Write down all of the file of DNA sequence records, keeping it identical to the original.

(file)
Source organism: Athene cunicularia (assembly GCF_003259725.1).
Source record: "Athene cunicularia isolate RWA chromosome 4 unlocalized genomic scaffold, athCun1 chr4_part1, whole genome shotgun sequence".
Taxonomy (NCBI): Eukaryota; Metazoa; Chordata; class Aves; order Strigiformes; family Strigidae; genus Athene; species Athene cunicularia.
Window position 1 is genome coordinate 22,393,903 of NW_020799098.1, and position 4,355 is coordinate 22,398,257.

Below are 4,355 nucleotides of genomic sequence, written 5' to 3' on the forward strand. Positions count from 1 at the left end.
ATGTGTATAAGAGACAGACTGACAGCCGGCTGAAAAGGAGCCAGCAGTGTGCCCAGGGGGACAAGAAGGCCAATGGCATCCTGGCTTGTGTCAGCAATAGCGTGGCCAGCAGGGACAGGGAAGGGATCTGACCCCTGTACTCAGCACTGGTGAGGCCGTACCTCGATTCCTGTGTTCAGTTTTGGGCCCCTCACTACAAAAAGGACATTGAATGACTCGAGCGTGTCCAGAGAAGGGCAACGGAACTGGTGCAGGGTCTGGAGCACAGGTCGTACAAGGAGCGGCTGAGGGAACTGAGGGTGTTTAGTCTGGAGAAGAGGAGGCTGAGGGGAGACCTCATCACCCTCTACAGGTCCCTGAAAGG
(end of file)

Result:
Source organism: Athene cunicularia (assembly GCF_003259725.1).
Source record: "Athene cunicularia isolate RWA chromosome 4 unlocalized genomic scaffold, athCun1 chr4_part1, whole genome shotgun sequence".
Taxonomy (NCBI): Eukaryota; Metazoa; Chordata; class Aves; order Strigiformes; family Strigidae; genus Athene; species Athene cunicularia.
Window position 1 is genome coordinate 22,393,903 of NW_020799098.1, and position 4,355 is coordinate 22,398,257.

Below are 4,355 nucleotides of genomic sequence, written 5' to 3' on the forward strand. Positions count from 1 at the left end.
ATGTGTATAAGAGACAGACTGACAGCCGGCTGAAAAGGAGCCAGCAGTGTGCCCAGGGGGACAAGAAGGCCAATGGCATCCTGGCTTGTGTCAGCAATAGCGTGGCCAGCAGGGACAGGGAAGGGATCTGACCCCTGTACTCAGCACTGGTGAGGCCGTACCTCGATTCCTGTGTTCAGTTTTGGGCCCCTCACTACAAAAAGGACATTGAATGACTCGAGCGTGTCCAGAGAAGGGCAACGGAACTGGTGCAGGGTCTGGAGCACAGGTCGTACAAGGAGCGGCTGAGGGAACTGAGGGTGTTTAGTCTGGAGAAGAGGAGGCTGAGGGGAGACCTCATCACCCTCTACAGGTCCCTGAAAGG